Over the past 48 hours for some reason or another, Bitcoin (BTC) bulls have begun to return en-masse. As of the time of writing this, BTC is currently trading at $5,590, finding itself up by around 6% in the past 24 hours.
Crypto assets as a whole have yet to post similar gains, leading some to postulate that Bitcoin’s recent rally has much to do with the Tether and Bitfinex news, but some are sure that BTC will continue higher in the near-term.
Analysts Expect Bullish Follow Through
While some cynics see Bitcoin as overextended in the short-term, the evidence is mounting that a move higher may just be in crypto’s cards.
Murad Mahmudov, Adaptive Capital’s chief investment officer that is 75% sure the bottom is in, noted in a recent chart that the liquidity gap between $5,600 and $6,400 could attract BTC rapidly towards that level. He points out that a similar occurrence came to life when BTC rallied past $5,000 on April 2nd, as a lack of liquidity (meaning little short-term resistance) in the mid-$4,000s aided bulls greatly.
For this to move to come to fruition, however, Bitcoin will need to break past the $5,600 resistance and set up shop above that key local level.
— Murad Mahmudov 🚀 (@MustStopMurad) May 3, 2019
According to key technical readings, such a sustained breakout may soon come to fruition.
In a tweet posted Thursday, Peter Brandt, a legendary commodities trader with decades in the biz, revealed that Factor’s benchmark moving average for Bitcoin’s weekly chart has begun to trend higher. The last time such an event was seen was when BTC “began its move from $340 to $20,000.”
It is important to note that last time Factor’s moving average reversed from a downtrend, BTC was susceptible to one more pullback before embarking on the aforementioned parabolic run.
— Peter Brandt (@PeterLBrandt) May 2, 2019
Moving averages aside, on-balance volume (OBV), a technical trading signal that weighs both volume flow and price action to determine market momentum, has continually trended higher since January. As analyst Income Sharks points out, the fact that Bitcoin’s OBV has not broken a clear uptrend, and that it continues to establish higher lows has him convinced that the recent foray past $5,600 is not the end of bulls’ ongoing reign.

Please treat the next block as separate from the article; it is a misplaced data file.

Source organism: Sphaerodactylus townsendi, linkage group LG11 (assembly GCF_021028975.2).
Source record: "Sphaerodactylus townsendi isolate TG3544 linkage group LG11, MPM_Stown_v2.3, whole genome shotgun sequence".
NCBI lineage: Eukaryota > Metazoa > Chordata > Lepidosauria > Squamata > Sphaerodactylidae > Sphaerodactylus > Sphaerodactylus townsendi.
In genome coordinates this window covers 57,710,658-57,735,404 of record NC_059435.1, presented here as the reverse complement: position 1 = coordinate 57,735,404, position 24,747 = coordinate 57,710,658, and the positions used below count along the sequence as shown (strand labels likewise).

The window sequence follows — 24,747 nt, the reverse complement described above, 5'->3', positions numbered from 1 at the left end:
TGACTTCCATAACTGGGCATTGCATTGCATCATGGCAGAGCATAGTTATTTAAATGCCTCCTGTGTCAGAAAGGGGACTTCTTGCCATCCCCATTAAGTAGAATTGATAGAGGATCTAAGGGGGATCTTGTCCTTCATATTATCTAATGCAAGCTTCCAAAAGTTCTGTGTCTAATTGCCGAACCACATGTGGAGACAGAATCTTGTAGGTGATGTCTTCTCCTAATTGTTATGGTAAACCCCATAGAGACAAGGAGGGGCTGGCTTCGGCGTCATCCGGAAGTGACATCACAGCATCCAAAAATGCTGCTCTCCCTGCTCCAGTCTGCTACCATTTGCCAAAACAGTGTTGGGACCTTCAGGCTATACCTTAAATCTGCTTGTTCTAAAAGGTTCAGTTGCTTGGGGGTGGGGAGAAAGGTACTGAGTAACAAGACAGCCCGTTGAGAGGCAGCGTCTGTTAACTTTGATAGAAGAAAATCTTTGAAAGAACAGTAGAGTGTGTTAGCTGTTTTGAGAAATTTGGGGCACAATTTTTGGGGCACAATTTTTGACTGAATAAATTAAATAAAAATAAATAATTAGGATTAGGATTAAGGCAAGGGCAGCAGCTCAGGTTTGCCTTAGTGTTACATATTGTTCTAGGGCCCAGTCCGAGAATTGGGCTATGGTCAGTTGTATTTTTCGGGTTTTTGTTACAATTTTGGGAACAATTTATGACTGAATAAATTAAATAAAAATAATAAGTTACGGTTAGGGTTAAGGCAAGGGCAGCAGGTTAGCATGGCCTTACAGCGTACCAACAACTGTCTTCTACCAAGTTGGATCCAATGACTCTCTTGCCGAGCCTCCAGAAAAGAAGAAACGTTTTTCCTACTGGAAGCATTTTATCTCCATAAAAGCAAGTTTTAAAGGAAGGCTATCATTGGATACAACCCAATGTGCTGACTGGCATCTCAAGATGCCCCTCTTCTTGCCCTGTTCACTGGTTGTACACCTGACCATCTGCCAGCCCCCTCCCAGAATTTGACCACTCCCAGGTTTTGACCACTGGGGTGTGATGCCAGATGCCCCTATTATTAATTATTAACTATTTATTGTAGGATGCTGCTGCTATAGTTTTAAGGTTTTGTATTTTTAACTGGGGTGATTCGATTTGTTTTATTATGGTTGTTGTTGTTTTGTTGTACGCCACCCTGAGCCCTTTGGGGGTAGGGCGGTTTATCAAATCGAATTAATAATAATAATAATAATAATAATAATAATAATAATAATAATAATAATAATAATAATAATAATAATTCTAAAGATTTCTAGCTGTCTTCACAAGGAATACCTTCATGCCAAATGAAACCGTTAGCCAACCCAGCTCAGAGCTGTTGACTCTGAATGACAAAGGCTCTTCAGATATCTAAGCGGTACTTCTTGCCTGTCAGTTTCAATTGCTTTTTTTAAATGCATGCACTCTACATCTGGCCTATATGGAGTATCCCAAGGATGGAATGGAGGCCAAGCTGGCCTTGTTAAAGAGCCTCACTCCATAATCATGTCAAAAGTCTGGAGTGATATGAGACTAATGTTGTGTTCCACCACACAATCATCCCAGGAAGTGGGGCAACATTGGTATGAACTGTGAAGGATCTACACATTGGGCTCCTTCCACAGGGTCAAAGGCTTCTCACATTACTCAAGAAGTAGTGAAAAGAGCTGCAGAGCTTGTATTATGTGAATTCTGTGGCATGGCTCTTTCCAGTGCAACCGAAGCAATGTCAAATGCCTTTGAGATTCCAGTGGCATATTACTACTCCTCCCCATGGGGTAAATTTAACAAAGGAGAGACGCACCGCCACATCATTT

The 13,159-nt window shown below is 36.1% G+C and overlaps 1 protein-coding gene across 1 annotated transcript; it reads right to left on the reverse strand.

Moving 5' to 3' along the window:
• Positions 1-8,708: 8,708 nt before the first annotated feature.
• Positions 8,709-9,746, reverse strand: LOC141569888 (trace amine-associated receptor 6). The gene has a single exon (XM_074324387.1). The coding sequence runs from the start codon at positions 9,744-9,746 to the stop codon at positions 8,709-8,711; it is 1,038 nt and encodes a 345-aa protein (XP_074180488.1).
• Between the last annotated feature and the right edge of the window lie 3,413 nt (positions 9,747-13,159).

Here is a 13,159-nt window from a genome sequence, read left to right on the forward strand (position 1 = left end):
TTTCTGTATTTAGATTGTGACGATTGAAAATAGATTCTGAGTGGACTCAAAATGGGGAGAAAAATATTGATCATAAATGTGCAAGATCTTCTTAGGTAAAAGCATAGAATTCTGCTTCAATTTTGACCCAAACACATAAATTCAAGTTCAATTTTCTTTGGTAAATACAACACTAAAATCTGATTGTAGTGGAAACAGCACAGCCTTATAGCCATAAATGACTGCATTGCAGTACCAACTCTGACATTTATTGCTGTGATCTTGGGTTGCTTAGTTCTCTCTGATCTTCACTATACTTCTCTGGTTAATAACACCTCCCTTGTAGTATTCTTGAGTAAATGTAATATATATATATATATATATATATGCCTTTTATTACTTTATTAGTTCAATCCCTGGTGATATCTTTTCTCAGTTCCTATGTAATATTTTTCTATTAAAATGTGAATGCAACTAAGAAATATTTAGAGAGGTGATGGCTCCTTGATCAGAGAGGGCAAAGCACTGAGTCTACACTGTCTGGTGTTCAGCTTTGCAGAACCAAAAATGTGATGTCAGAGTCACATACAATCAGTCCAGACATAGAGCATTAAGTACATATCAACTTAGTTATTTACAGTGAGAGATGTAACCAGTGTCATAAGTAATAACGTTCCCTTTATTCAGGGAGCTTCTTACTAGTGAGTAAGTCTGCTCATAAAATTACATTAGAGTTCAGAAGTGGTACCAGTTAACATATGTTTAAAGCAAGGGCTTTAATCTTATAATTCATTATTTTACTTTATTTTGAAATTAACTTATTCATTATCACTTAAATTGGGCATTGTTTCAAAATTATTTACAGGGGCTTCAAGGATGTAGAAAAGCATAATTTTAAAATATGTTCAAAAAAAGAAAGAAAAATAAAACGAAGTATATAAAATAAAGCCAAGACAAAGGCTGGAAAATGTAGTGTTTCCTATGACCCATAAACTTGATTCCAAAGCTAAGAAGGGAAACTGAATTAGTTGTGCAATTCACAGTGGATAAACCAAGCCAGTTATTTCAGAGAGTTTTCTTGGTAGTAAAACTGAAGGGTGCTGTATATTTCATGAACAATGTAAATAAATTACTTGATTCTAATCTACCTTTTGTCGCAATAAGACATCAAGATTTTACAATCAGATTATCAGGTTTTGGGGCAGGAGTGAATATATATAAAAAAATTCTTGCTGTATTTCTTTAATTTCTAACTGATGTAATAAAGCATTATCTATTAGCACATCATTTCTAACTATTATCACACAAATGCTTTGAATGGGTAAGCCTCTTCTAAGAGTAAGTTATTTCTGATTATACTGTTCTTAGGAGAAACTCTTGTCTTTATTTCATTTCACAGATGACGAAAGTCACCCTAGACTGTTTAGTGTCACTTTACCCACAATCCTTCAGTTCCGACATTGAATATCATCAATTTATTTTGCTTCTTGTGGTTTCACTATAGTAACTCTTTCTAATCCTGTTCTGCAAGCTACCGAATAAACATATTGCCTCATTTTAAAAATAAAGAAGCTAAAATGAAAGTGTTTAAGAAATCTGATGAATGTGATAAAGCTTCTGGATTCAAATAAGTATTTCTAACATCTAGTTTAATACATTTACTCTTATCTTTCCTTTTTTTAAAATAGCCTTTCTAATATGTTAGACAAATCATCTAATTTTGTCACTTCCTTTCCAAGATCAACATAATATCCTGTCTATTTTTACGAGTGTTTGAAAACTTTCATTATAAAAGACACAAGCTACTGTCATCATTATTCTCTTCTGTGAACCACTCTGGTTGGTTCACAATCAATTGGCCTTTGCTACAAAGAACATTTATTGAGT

— Income Sharks (@IncomeSharks) May 3, 2019
And even if this technical analysis is moot, there is always the chance of a short squeeze. Since the NYAG released its report about Tether, the number of Bitcoin short contracts open on Bitfinex has rallied from 25,000 to 29,894 — an increase of 20% in under a week’s time. Alistair Milne, the chief investment officer of the Atlanta Digital Currency Fund, claims that with Bitfinex users liquidating their Bitcoin and withdrawing funds en-masse, coupled with the margin funding rates on the platform skyrocketing to 0.09% a day, there is a “high risk of a very significant short squeeze, especially if BTC withdrawals continue.”
Bitcoin Isn’t Home Free Just Yet
While the crypto bulls, or wolves rather, are howling for the moon, BTC isn’t exactly ready to skyrocket just yet. That’s what some analysts expect anyway. Dave The Wave explains that his model, which shows that a parabolic curve has depressed BTC throughout all of 2018, shows that Bitcoin is currently encountering resistance, and has yet to break through.
In another chart, he noted that Bitcoin’s Moving Average Convergence Divergence (MACD) reading is currently “rolling over the zero line.” The last time BTC saw such similar action in this specific reading was when the cryptocurrency market saw one final capitulation event before heading decidedly upward.
MACD rolling over on the zero line. pic.twitter.com/XyFrsZoM99
— dave the wave (@davthewave) April 29, 2019
But technicals and charts aside, fundamentals are surely leaning in Bitcoin’s favor. As Tom Lee of Fundstrat recently remarked on a CNBC “Fast Money” segment, the transactional value of on-chain BTC transfers has turned positive on a year-over-year basis, while the average daily transactions processed have almost reached all-time highs. What’s more, big names, both in terms of institutions and corporations, continue to siphon time, capital, and talent into this space without much of a concern.
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